The whole country is in turmoil over a 55-year-old story. Three days ago privatkopo.hu, a blog specializing in true crime stories, discovered that the highly respected coach of the Hungarian national swimming team, the seventy-five-year-old László Kiss, was sentenced in 1961 to five years, later reduced to three years, for participating in the gang rape of a girl known only as Zsuzsanna. She was eighteen. During the summer when the crime was committed, she was studying for her college entrance exams. The judge found that Kiss and two other star swimmers lured Zsuzsanna into the apartment of one of the boys and gang raped her. Privatkopo.hu cited fairly long passages detailing the brutal act committed by the three swimmers. Kiss received amnesty in March 1963, alongside most of the political prisoners who had been in jail since 1957. All in all, he spent twenty months in jail.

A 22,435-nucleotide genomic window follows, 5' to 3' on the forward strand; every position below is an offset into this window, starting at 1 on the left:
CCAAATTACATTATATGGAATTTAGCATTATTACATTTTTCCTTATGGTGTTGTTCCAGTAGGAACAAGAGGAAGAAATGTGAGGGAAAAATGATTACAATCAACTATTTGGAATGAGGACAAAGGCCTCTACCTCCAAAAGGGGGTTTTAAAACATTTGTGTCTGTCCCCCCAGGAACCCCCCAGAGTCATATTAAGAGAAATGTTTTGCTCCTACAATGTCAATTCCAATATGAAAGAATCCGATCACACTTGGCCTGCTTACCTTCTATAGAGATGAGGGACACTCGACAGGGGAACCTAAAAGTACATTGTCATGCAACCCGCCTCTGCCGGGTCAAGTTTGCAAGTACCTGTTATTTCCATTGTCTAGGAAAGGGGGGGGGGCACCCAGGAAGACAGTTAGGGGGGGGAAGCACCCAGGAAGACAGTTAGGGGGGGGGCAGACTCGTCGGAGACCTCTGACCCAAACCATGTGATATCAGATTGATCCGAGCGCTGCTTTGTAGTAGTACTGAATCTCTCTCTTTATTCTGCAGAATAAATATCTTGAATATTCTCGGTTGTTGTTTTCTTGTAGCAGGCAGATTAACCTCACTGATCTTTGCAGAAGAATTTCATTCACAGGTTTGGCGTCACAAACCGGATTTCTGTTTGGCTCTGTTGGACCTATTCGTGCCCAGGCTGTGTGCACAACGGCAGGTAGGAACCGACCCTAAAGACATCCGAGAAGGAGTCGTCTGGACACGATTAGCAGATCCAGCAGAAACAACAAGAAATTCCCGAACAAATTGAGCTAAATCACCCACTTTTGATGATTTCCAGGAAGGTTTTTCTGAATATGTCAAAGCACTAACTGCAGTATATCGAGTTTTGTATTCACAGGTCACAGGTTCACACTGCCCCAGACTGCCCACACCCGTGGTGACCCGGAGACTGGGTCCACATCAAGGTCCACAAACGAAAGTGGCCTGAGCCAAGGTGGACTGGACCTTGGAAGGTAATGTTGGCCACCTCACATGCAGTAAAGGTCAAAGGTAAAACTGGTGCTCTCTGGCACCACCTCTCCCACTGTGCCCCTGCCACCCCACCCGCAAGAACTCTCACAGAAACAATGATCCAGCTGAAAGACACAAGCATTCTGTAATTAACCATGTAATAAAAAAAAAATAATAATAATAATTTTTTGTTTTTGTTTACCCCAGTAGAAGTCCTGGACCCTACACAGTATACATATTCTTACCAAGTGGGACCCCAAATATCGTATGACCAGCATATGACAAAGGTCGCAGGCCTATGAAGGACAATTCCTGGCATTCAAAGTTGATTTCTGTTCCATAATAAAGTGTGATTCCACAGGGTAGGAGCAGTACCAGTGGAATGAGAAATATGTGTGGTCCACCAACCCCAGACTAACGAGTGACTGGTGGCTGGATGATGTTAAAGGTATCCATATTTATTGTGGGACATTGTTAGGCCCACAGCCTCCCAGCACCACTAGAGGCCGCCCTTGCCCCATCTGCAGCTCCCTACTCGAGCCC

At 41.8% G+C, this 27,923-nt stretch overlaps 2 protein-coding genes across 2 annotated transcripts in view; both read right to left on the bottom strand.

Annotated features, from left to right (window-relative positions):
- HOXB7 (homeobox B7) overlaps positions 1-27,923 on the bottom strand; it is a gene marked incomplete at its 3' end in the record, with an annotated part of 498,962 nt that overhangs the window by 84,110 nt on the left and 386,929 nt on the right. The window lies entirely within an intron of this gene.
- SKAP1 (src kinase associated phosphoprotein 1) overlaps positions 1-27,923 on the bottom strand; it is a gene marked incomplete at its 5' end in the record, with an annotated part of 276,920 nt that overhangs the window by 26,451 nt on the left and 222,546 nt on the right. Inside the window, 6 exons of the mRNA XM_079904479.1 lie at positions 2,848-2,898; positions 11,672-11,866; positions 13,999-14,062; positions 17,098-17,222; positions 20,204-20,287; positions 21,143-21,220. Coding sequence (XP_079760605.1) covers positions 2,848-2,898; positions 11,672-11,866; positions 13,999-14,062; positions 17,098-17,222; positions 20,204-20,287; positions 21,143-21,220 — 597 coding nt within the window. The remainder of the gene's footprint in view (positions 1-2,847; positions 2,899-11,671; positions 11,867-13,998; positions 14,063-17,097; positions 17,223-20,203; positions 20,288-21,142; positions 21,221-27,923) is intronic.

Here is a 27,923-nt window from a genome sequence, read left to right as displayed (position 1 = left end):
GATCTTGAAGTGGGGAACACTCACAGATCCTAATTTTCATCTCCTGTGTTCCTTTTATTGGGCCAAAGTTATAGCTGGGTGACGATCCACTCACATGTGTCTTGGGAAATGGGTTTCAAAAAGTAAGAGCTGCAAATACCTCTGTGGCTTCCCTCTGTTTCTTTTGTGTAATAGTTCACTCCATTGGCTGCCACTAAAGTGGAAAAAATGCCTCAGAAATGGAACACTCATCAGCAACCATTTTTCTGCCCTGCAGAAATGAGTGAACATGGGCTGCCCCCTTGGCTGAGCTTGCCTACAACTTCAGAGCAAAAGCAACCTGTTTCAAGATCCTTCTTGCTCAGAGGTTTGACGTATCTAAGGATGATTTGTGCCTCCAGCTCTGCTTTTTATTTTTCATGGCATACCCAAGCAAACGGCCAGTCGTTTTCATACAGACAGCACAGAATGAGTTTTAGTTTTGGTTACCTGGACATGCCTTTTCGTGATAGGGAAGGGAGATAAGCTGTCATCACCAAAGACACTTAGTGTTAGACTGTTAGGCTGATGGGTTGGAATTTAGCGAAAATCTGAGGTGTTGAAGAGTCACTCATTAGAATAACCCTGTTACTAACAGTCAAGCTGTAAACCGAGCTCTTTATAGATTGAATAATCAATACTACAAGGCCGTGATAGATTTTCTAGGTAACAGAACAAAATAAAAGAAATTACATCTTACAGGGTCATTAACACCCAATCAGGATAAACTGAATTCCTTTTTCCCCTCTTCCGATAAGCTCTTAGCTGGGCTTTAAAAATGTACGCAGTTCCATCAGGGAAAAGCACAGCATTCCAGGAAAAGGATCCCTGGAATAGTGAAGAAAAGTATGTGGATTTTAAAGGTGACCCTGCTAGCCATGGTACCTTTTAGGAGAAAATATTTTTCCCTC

Three years after his release Kiss became the swimming coach of the Budai Spartacus Club, to which both boys and girls belonged. For jobs that involve dealing with minors Hungarians need a “certificate of good behavior,” which in the case of former convicts cannot be obtained until five years after their release. Since Kiss received amnesty and since he was such a good swimmer, I assume he received special dispensation. It is a well-known fact that, especially during the Kádár regime, crack athletes had extraordinary privileges. Another possibility is that he was treated well in exchange for information. Some people, including historians, point out that the Ministry of Interior often made recruiting trips to jails in the hope of signing up agents who would be willing to report on their friends and acquaintances. Those athletes and coaches who were allowed to travel abroad were often used for such purposes.
Of course, all this is just guess work, and at the moment we know very little about the details of Kiss’s release. However, one investigative journalist who read the judge’s opinion indicated today to György Bolgár of Klubrádió that Zsuzsanna’s case was not unique in the lives of Kiss and his two fellow rapists. There was another case which the prosecution had to drop in the absence of conclusive proof. He also indicated that he is not finished with his research, alluding to the fact that more details will be available even about the circumstances of release.